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Hello Stackoverflow community,

This is my first post here, so I apologize for my bad English! :)

If you don't want to read everything, the Questions are marked like this.

The title is a little misleading, but I didn't know how to explain it in a better way, but the detailed explanation should let you understand:

I have a big log table (about 500000 rows at this time), where a game server logs many actions that occur in the game. I want to extract some specific log rows the most efficient way.

I can't change the logging system of the game server, if I could I would change it to many more log tables, to create more compact logs. (because executing queries on that table takes it's time..)

Now my problem is, that I want to get the last log row of a specific type and from a specific player id to get the players last action, and I don't know how to do that in an efficient way. Example:

SELECT * FROM log WHERE logType = "PLAYER" AND playerID = [playerID] ORDER BY time DESC LIMIT 1

Then the output on the website would be: You last action was [the human readable action and additional information].

MySQL profiling now tells me that sorting of the results takes the most amount of time.

Now my question is: Is it possible to get only the last row of a specific player id and type? I guess it could be done with the ID, cause it has auto_increment. So is it possible to get the row with the highest ID, a specific type and a specific player id?

The table structure: ID(int) | logType(varchar) | time(datetime) | playerID(int) | positionX(int) | positionY(int) | actionID(int) | action(varchar) | hints(varchar) | ip(varchar) | itemNumber(int)

Explaination:

ID: the unique id of the logged action

logType: the type of the logged action (Example: "PLAYER" or "ITEM")

time: the time the action occured

playerID: the id of the player (or other id's related to that type)

positionX: X position in the game

positionY: Y position in the game

actionID: an id in relation to the action (Example: If the log action is "KILLED_BY_PLAYER", then the player id of the other player who killed the player)

action: the action that is logged (Example: KILLED_BY_PLAYER)

hints: Some useful hints like the name of the player

ip: The IP of the player

itemNumber: The number of the Item, if an Item is involved, else NULL

Thanks for your help. :)

share|improve this question
    
If the table is ordered by auto-increment ID, then you should just be able to order by ID desc, limit 1. –  sbeliv01 Apr 3 '13 at 14:17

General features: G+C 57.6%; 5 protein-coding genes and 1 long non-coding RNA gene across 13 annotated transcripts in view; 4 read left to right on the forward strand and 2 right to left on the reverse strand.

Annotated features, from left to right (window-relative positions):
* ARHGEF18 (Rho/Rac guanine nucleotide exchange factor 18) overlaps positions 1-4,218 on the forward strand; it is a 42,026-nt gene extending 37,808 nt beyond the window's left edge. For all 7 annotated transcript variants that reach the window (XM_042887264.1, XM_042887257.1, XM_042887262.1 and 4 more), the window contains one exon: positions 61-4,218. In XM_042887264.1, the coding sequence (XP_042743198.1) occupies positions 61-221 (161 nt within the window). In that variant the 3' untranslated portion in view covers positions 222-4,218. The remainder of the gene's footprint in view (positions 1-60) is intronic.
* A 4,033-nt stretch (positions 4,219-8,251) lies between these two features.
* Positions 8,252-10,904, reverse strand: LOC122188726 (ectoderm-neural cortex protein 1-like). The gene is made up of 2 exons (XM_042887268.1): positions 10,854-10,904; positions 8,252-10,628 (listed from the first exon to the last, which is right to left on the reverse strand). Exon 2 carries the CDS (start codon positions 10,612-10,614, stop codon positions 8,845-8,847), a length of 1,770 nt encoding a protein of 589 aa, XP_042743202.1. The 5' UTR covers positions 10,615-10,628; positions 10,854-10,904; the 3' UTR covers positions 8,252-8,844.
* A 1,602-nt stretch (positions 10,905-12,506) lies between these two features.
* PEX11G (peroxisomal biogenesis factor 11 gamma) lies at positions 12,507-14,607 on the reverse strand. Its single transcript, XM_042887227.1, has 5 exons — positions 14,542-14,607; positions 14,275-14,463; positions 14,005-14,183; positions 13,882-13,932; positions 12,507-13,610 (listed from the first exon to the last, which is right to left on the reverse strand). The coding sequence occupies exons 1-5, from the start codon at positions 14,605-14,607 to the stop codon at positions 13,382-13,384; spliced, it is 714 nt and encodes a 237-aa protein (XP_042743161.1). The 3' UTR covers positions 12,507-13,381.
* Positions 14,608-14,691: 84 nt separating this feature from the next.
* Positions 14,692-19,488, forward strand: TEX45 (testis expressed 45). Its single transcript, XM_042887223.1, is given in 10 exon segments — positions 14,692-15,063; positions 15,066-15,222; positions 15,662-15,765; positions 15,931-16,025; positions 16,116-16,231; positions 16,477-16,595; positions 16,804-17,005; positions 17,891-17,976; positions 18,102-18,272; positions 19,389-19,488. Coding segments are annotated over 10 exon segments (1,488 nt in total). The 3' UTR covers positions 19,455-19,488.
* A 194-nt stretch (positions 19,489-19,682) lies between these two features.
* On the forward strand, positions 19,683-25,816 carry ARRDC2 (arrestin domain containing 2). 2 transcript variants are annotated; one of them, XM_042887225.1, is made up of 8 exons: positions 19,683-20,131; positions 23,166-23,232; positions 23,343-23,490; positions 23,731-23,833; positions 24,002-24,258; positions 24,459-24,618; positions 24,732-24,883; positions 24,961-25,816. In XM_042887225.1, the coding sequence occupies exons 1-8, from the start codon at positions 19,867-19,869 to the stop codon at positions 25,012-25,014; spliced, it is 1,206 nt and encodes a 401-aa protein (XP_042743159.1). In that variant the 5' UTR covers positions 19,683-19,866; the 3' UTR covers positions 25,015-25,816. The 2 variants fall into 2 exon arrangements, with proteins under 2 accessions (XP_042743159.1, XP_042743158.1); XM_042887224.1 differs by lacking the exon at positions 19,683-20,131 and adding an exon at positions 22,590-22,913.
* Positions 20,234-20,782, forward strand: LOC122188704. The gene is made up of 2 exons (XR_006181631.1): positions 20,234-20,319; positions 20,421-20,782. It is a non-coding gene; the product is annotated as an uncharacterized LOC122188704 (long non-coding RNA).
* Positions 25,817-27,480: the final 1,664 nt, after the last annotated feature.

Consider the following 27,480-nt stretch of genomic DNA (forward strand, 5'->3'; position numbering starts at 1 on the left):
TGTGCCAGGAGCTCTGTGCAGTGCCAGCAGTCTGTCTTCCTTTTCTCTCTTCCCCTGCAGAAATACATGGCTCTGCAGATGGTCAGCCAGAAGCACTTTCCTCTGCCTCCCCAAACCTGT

This is a little bit faster than sorting with time, thanks! –  Spartan-117 Apr 3 '13 at 14:54

2 Answers 2

to get the highest id:

select max(id) from table;

the others you could put a where clause in the select statement.

share|improve this answer
    
This gets the right ID, but unfortunately the other fields aren't from the row with that ID. But it works quite faster if I use 2 queries, so thanks! Edit: What I mean with 2 queries: SELECT * FROM log WHERE ID=(SELECT MAX(ID) FROM log WHERE logType = "PLAYER" AND playerID = [playerID]); –  Spartan-117 Apr 3 '13 at 14:57

You should be able to use your query where you sort on time with LIMIT 1. If your sort on the column time is slow, you must make sure the indexes are optimized (run explain on your query). You will need indexes on both logtype, player_id and time. Even with 500 000 rows this shouldn't be a problem...

share|improve this answer
    
It's not a real problem, it only takes like 1 to 5 seconds. But I wanted to know if I could skip the sorting. I thought of something like getting only the row with the highest ID which matches the specific things like logType and playerID. But it's okay if it isn't possible without sorting. :) –  Spartan-117 Apr 3 '13 at 14:53
    
well, you do need to sort either by SORT or by MAX. Either way, I would expect the query to execute in much less than a second. When I run a similar query in one of my tables with 1.6 million rows, it executes in 4.1 ms... If the execution time is 1-5 seconds, something must be wrong! Maybe you can post the output of an EXPLAIN on your query? –  darwin Apr 3 '13 at 15:28
    
1 | SIMPLE | log | index | playerID,logType | time | 9 | NULL | 2 | Using where That's the output using the query EXPLAIN SELECT * FROM log WHERE logType = "PLAYER" AND playerID = 1 ORDER BY time DESC LIMIT 1, I hope you can read it cause I'm not able to put the headline correctly in this comment :/ –  Spartan-117 Apr 3 '13 at 15:54
    
it's difficult to read the output, but it seems the key that is being used is time but that there is no index on it (NULL)? –  darwin Apr 3 '13 at 16:15
    
I double-checked and time has an index according to PHPMyAdmin.. I think I'll have to go through the MySQL Config to optimize it, because I never cared much about that. Thank you for your help! :) –  Spartan-117 Apr 3 '13 at 16:34

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